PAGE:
Background and Objective
There is a lack of consensus on how to optimally define and measure resistance and resilience in brain and cognitive aging. Residual methods use residuals from regression analysis to quantify the capacity to avoid (resistance) or cope (resilience) “better or worse than expected” given a certain level of risk or cerebral damage. We reviewed the rapidly growing literature on residual methods in the context of aging and Alzheimer disease (AD) and performed meta-analyses to investigate associations of residual method–based resilience and resistance measures with longitudinal cognitive and clinical outcomes.
A systematic literature search of PubMed and Web of Science databases (consulted until March 2020) and subsequent screening led to 54 studies fulfilling eligibility criteria, including 10 studies suitable for the meta-analyses.
We identified articles using residual methods aimed at quantifying resistance (n = 33), cognitive resilience (n = 23), and brain resilience (n = 2). Critical examination of the literature revealed that there is considerable methodologic variability in how the residual measures were derived and validated. Despite methodologic differences across studies, meta-analytic assessments showed significant associations of levels of resistance (hazard ratio [HR] [95% confidence interval (CI)] 1.12 [1.07–1.17]; p < 0.0001) and levels of resilience (HR [95% CI] 0.46 [0.32–0.68]; p < 0.001) with risk of progression to dementia/AD. Resilience was also associated with rate of cognitive decline (β [95% CI] 0.05 [0.01–0.08]; p < 0.01).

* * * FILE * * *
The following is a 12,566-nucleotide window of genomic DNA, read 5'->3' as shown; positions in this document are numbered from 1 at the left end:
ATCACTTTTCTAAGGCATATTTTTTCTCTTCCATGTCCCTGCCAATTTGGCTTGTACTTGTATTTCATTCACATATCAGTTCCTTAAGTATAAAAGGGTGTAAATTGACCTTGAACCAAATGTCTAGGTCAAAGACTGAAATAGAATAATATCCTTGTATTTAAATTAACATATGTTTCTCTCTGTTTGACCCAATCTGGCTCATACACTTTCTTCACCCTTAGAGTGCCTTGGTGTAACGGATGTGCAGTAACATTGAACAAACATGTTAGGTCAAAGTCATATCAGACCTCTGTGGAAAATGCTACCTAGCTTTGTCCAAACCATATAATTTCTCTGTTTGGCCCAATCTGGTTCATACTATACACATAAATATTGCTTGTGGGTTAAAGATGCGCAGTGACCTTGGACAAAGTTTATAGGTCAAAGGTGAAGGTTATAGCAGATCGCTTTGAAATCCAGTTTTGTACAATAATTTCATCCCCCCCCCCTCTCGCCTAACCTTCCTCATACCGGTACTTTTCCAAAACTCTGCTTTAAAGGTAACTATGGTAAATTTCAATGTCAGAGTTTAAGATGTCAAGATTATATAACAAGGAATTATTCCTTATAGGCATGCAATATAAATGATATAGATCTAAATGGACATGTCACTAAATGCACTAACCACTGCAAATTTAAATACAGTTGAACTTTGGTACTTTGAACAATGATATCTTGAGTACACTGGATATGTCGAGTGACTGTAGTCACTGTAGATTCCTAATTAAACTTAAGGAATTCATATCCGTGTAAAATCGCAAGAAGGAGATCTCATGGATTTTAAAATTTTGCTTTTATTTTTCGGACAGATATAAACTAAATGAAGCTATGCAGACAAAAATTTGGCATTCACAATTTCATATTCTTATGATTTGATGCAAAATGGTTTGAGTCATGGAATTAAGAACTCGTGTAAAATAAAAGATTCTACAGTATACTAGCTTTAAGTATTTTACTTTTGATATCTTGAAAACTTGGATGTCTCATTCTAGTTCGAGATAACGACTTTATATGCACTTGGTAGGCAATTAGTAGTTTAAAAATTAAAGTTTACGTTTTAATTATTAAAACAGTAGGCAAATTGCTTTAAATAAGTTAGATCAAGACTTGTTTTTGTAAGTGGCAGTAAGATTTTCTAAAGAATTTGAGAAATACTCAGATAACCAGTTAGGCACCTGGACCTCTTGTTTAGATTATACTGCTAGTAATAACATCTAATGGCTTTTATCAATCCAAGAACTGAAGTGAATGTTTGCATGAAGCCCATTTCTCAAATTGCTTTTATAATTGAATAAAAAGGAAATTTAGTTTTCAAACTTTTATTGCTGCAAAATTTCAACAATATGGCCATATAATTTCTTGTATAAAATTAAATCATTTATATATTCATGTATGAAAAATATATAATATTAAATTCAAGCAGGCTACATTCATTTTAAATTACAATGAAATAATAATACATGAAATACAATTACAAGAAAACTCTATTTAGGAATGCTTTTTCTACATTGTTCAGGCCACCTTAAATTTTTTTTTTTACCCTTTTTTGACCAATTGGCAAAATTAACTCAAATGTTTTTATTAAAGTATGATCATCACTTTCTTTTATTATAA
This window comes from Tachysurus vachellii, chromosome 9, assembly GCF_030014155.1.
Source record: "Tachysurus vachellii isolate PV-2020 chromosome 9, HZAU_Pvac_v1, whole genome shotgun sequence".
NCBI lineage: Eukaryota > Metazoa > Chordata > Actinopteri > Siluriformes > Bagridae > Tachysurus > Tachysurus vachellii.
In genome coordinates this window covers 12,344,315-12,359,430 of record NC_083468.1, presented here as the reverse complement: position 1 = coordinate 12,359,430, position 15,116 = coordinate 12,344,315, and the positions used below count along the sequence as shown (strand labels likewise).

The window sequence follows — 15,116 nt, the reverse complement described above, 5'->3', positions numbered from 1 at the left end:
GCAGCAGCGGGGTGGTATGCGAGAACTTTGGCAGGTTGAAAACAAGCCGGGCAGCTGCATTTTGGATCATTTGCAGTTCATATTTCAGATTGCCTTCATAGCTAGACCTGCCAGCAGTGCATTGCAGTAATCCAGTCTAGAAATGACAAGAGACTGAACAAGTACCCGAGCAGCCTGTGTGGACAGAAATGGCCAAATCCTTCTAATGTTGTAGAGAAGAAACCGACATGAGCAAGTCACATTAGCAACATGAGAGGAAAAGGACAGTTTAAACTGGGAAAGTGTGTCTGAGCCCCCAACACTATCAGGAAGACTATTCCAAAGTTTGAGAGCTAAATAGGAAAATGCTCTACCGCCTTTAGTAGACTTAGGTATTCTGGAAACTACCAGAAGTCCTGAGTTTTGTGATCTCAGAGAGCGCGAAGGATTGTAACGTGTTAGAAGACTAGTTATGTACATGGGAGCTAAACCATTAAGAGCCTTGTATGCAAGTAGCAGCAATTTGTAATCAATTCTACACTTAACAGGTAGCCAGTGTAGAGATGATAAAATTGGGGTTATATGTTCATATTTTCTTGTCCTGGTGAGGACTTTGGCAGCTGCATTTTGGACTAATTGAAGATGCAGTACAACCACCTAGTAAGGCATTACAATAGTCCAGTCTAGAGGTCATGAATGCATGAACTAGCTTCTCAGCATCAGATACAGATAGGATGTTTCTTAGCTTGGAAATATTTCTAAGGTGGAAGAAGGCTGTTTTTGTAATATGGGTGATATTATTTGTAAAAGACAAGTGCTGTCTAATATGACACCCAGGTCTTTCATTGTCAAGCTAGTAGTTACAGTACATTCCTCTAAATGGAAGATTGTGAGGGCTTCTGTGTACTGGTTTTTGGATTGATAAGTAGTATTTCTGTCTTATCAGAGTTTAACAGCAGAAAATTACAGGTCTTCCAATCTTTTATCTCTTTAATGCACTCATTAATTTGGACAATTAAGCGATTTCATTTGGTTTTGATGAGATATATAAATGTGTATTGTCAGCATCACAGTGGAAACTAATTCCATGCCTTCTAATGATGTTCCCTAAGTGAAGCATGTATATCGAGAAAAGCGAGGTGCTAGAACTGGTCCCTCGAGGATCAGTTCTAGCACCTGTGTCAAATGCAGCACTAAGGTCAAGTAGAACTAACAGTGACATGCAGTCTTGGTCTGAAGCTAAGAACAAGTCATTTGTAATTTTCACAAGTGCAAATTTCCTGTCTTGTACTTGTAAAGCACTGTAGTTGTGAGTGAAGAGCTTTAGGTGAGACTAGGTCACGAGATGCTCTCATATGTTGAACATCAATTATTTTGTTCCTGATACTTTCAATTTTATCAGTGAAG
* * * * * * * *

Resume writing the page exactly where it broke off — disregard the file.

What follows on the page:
This review and meta-analysis supports the usefulness of residual methods as appropriate measures of resilience and resistance, as they capture clinically meaningful information in aging and AD. More rigorous methodologic standardization is needed to increase comparability across studies and, ultimately, application in clinical practice.